Movement is Orientation
The Nobel Prize Laureate for Medicine – Edvard Moser – has together with his colleagues discovered cell structures in the brain, which mammals use to orient in space.
All the information we have about a space is collected in the brain to create an internal map of it. Everyone knows the situation when you walk through your own home in the dark. Even if you bump into the door case or the table, from a physiologically perspective you are doing surprisingly well.
However, when moving in an unknown environment – e.g. in the desert or in the fog – sooner or later you will inevitably walk in a circle. It lacks the familiar clues that give orientation. The coordinate system collapses as fixed points are missing, where it can align itself.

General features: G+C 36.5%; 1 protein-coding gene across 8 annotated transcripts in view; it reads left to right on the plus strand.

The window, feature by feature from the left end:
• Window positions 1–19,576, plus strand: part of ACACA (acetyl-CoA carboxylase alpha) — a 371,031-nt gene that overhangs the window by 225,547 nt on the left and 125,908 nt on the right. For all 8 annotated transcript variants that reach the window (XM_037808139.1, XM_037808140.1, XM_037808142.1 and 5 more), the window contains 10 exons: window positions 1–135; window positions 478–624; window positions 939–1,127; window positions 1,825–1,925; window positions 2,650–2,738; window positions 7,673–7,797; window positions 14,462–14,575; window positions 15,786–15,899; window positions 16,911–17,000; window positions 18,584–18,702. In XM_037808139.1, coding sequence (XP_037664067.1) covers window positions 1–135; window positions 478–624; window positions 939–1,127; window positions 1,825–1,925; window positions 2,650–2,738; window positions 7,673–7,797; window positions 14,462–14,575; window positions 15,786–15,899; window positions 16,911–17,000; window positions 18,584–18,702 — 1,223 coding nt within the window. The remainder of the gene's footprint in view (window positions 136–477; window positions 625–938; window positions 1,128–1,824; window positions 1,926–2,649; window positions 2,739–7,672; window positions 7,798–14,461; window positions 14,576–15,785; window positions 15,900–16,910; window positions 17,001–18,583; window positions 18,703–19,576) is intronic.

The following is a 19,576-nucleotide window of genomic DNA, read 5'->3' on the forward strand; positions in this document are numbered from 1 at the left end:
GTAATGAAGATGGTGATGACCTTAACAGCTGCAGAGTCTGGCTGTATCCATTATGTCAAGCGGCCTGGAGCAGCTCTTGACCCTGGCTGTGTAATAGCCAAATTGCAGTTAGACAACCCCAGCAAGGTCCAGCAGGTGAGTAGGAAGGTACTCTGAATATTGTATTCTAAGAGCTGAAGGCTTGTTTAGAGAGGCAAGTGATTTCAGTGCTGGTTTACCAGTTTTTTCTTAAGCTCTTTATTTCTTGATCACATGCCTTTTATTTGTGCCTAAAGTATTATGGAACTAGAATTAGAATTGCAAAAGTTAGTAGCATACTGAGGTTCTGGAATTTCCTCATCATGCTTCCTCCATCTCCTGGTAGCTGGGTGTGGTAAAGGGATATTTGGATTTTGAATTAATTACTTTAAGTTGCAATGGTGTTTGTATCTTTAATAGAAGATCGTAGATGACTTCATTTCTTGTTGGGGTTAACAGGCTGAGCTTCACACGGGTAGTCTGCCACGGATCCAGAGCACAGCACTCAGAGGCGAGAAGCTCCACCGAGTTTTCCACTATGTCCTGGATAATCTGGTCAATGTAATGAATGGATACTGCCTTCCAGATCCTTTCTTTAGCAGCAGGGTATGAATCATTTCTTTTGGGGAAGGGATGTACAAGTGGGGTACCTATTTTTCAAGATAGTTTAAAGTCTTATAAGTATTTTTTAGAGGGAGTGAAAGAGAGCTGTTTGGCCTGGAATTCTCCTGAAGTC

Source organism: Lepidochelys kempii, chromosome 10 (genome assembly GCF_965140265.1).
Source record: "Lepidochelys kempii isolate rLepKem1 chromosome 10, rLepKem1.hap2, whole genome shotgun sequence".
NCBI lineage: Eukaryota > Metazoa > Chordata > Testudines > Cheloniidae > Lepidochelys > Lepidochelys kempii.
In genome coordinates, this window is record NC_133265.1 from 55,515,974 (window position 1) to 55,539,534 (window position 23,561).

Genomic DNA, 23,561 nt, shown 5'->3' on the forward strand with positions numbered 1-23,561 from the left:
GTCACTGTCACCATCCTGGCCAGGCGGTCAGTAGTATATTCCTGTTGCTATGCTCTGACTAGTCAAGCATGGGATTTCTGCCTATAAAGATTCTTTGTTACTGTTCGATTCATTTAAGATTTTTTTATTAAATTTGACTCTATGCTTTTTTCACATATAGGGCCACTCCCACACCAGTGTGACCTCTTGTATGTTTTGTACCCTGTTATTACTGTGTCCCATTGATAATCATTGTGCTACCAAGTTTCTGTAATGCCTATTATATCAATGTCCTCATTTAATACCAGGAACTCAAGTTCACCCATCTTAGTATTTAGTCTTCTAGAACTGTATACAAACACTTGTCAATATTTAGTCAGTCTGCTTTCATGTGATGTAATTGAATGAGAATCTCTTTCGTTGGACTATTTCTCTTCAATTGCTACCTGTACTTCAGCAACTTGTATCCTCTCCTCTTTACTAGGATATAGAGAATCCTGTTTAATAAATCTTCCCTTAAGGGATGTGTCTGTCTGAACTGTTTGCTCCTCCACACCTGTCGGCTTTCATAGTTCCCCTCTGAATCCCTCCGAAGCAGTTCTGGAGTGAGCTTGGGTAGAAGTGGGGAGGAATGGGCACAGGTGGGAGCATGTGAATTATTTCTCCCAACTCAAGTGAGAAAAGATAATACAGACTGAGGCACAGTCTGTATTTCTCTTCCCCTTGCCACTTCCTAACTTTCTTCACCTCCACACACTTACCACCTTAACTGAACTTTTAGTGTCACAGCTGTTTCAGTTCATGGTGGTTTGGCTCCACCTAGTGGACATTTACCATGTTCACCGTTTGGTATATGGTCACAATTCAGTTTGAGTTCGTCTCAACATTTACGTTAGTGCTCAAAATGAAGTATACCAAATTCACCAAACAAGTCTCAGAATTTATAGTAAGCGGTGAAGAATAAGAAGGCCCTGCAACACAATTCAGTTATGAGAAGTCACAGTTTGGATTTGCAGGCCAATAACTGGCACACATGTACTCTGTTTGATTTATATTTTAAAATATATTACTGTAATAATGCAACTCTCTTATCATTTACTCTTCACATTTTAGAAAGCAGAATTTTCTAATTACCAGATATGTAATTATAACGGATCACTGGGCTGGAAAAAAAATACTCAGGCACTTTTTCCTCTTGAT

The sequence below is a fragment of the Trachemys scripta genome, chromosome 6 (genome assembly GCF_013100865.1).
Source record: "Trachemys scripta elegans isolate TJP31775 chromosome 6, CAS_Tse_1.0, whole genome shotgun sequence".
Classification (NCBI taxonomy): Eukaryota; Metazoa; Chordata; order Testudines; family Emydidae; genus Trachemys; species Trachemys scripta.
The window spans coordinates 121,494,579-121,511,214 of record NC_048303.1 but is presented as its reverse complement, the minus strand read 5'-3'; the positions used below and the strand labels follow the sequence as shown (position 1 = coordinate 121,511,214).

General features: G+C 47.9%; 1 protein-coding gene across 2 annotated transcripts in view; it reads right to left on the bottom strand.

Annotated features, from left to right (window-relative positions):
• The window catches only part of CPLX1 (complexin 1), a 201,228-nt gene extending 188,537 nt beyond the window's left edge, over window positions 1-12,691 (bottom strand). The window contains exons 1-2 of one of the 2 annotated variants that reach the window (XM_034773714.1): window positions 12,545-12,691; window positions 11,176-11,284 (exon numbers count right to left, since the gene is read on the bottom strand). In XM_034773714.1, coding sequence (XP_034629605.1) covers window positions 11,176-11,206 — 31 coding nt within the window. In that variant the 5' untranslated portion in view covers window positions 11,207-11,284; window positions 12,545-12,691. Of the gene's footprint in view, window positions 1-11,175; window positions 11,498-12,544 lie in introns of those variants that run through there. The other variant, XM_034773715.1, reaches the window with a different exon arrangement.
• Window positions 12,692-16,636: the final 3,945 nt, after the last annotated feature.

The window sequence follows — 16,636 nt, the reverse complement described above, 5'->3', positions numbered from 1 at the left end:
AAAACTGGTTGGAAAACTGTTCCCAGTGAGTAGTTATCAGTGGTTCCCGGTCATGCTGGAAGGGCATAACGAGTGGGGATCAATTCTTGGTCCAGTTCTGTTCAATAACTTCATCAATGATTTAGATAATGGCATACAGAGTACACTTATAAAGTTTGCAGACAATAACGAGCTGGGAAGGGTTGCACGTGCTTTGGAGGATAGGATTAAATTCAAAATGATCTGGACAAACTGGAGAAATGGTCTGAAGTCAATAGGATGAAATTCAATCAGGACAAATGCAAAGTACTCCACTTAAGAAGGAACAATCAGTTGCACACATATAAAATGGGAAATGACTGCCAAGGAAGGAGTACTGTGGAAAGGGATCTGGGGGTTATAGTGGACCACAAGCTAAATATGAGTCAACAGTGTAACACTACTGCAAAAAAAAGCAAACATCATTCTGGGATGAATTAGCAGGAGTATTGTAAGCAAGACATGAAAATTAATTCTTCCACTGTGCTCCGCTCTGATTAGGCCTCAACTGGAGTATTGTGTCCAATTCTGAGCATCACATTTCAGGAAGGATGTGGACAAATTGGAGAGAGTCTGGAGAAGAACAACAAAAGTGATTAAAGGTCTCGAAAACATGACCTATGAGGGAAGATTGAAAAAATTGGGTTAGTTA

The so-called grid neurons may use different types of sensors. What is interesting is, that the most important part in this orientation system is your own motion. When moving through a space, the brain calculates the direction from the movement of the muscles and stores the information in a virtual map.
So movement is not only life, but it is also essential for our orientation.